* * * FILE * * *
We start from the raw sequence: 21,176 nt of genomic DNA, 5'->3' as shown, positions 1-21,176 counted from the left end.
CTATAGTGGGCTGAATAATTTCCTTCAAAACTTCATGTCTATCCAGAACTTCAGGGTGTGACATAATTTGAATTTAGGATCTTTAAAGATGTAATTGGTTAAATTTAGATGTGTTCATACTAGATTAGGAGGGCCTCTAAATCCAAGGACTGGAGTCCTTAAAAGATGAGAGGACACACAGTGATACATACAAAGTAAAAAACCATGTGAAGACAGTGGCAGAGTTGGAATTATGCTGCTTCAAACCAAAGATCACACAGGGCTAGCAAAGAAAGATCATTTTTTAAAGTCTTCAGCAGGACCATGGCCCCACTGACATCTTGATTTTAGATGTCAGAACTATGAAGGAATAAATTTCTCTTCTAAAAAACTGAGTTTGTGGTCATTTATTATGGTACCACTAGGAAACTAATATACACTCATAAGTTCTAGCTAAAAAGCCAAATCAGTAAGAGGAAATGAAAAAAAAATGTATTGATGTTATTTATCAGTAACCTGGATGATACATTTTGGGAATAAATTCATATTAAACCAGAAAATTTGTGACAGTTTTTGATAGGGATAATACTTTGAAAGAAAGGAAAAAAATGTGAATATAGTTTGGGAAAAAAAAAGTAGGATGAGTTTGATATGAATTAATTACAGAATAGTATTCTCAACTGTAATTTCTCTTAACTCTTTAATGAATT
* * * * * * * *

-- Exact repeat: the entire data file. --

We start from the raw sequence: 21,176 nt of genomic DNA, 5'->3' as shown, positions 1-21,176 counted from the left end.
CTATAGTGGGCTGAATAATTTCCTTCAAAACTTCATGTCTATCCAGAACTTCAGGGTGTGACATAATTTGAATTTAGGATCTTTAAAGATGTAATTGGTTAAATTTAGATGTGTTCATACTAGATTAGGAGGGCCTCTAAATCCAAGGACTGGAGTCCTTAAAAGATGAGAGGACACACAGTGATACATACAAAGTAAAAAACCATGTGAAGACAGTGGCAGAGTTGGAATTATGCTGCTTCAAACCAAAGATCACACAGGGCTAGCAAAGAAAGATCATTTTTTAAAGTCTTCAGCAGGACCATGGCCCCACTGACATCTTGATTTTAGATGTCAGAACTATGAAGGAATAAATTTCTCTTCTAAAAAACTGAGTTTGTGGTCATTTATTATGGTACCACTAGGAAACTAATATACACTCATAAGTTCTAGCTAAAAAGCCAAATCAGTAAGAGGAAATGAAAAAAAAATGTATTGATGTTATTTATCAGTAACCTGGATGATACATTTTGGGAATAAATTCATATTAAACCAGAAAATTTGTGACAGTTTTTGATAGGGATAATACTTTGAAAGAAAGGAAAAAAATGTGAATATAGTTTGGGAAAAAAAAAGTAGGATGAGTTTGATATGAATTAATTACAGAATAGTATTCTCAACTGTAATTTCTCTTAACTCTTTAATGAATT